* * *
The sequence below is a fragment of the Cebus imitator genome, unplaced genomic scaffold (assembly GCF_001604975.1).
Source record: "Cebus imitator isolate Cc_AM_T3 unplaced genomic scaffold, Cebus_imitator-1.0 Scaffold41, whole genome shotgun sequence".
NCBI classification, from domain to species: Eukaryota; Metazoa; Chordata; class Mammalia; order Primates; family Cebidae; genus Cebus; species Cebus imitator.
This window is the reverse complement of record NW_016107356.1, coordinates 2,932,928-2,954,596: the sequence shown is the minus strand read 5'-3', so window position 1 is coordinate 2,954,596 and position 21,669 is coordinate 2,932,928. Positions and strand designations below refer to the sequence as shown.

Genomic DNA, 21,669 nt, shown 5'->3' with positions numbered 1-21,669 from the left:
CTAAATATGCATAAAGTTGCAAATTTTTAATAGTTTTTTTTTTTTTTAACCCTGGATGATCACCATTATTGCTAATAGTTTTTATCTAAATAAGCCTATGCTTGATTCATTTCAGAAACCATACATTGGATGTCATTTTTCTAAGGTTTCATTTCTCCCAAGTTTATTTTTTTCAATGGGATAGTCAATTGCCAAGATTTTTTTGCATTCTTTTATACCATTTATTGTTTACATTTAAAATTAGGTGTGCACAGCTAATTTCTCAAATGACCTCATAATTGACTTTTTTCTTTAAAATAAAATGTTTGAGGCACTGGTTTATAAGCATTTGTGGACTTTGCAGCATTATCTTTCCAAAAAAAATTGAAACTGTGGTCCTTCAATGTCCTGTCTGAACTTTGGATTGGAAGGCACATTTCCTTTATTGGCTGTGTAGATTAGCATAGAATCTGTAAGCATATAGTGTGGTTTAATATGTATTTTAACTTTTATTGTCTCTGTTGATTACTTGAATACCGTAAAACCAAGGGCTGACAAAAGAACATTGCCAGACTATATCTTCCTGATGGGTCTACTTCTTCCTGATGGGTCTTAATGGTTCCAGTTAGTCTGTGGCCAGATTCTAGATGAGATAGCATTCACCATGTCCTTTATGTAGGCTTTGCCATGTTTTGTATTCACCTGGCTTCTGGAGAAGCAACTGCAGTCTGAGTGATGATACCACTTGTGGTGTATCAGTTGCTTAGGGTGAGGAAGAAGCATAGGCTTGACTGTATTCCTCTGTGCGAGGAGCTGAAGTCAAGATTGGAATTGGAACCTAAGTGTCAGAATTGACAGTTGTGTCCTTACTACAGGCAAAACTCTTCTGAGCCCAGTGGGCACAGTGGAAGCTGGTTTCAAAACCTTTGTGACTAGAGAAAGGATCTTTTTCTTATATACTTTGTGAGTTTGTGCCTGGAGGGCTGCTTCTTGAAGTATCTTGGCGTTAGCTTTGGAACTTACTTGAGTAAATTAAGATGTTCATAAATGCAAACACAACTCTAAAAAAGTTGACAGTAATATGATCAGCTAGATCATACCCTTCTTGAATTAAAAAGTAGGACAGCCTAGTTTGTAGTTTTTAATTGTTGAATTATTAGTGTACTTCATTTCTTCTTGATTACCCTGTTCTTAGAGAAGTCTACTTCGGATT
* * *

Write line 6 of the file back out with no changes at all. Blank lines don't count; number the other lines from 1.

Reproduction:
CTAAATATGCATAAAGTTGCAAATTTTTAATAGTTTTTTTTTTTTTTAACCCTGGATGATCACCATTATTGCTAATAGTTTTTATCTAAATAAGCCTATGCTTGATTCATTTCAGAAACCATACATTGGATGTCATTTTTCTAAGGTTTCATTTCTCCCAAGTTTATTTTTTTCAATGGGATAGTCAATTGCCAAGATTTTTTTGCATTCTTTTATACCATTTATTGTTTACATTTAAAATTAGGTGTGCACAGCTAATTTCTCAAATGACCTCATAATTGACTTTTTTCTTTAAAATAAAATGTTTGAGGCACTGGTTTATAAGCATTTGTGGACTTTGCAGCATTATCTTTCCAAAAAAAATTGAAACTGTGGTCCTTCAATGTCCTGTCTGAACTTTGGATTGGAAGGCACATTTCCTTTATTGGCTGTGTAGATTAGCATAGAATCTGTAAGCATATAGTGTGGTTTAATATGTATTTTAACTTTTATTGTCTCTGTTGATTACTTGAATACCGTAAAACCAAGGGCTGACAAAAGAACATTGCCAGACTATATCTTCCTGATGGGTCTACTTCTTCCTGATGGGTCTTAATGGTTCCAGTTAGTCTGTGGCCAGATTCTAGATGAGATAGCATTCACCATGTCCTTTATGTAGGCTTTGCCATGTTTTGTATTCACCTGGCTTCTGGAGAAGCAACTGCAGTCTGAGTGATGATACCACTTGTGGTGTATCAGTTGCTTAGGGTGAGGAAGAAGCATAGGCTTGACTGTATTCCTCTGTGCGAGGAGCTGAAGTCAAGATTGGAATTGGAACCTAAGTGTCAGAATTGACAGTTGTGTCCTTACTACAGGCAAAACTCTTCTGAGCCCAGTGGGCACAGTGGAAGCTGGTTTCAAAACCTTTGTGACTAGAGAAAGGATCTTTTTCTTATATACTTTGTGAGTTTGTGCCTGGAGGGCTGCTTCTTGAAGTATCTTGGCGTTAGCTTTGGAACTTACTTGAGTAAATTAAGATGTTCATAAATGCAAACACAACTCTAAAAAAGTTGACAGTAATATGATCAGCTAGATCATACCCTTCTTGAATTAAAAAGTAGGACAGCCTAGTTTGTAGTTTTTAATTGTTGAATTATTAGTGTACTTCATTTCTTCTTGATTACCCTGTTCTTAGAGAAGTCTACTTCGGATT